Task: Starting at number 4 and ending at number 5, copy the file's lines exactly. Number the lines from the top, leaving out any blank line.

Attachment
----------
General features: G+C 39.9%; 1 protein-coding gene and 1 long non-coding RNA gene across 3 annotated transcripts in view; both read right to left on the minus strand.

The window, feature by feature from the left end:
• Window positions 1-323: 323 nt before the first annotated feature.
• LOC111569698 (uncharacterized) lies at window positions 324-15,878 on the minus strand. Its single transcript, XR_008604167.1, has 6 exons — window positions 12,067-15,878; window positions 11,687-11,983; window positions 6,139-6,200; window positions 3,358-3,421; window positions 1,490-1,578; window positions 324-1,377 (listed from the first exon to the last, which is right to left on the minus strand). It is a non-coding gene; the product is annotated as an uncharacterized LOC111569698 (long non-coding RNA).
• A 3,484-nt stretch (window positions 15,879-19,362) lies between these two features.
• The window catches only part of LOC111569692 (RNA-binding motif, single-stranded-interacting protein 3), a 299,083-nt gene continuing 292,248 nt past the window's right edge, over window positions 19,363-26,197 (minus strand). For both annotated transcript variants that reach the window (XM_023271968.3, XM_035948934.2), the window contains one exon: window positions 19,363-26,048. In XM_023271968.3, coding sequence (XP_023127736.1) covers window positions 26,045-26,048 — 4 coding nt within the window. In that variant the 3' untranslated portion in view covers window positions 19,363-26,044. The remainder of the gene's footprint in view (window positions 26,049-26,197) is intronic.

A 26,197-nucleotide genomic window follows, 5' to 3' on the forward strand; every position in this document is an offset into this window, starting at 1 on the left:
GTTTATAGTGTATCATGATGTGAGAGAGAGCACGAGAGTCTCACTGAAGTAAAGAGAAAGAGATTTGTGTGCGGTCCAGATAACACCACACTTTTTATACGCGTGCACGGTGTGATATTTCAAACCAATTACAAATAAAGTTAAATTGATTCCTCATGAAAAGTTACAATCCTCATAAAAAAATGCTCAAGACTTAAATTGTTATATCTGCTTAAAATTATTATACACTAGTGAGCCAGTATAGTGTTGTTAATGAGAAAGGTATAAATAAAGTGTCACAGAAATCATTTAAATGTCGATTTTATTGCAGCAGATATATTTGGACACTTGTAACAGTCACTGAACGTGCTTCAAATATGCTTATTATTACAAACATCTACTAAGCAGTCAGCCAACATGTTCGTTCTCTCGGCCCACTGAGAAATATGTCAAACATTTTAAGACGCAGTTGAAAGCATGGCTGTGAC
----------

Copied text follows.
• LOC111569698 (uncharacterized) lies at window positions 324-15,878 on the minus strand. Its single transcript, XR_008604167.1, has 6 exons — window positions 12,067-15,878; window positions 11,687-11,983; window positions 6,139-6,200; window positions 3,358-3,421; window positions 1,490-1,578; window positions 324-1,377 (listed from the first exon to the last, which is right to left on the minus strand). It is a non-coding gene; the product is annotated as an uncharacterized LOC111569698 (long non-coding RNA).
• A 3,484-nt stretch (window positions 15,879-19,362) lies between these two features.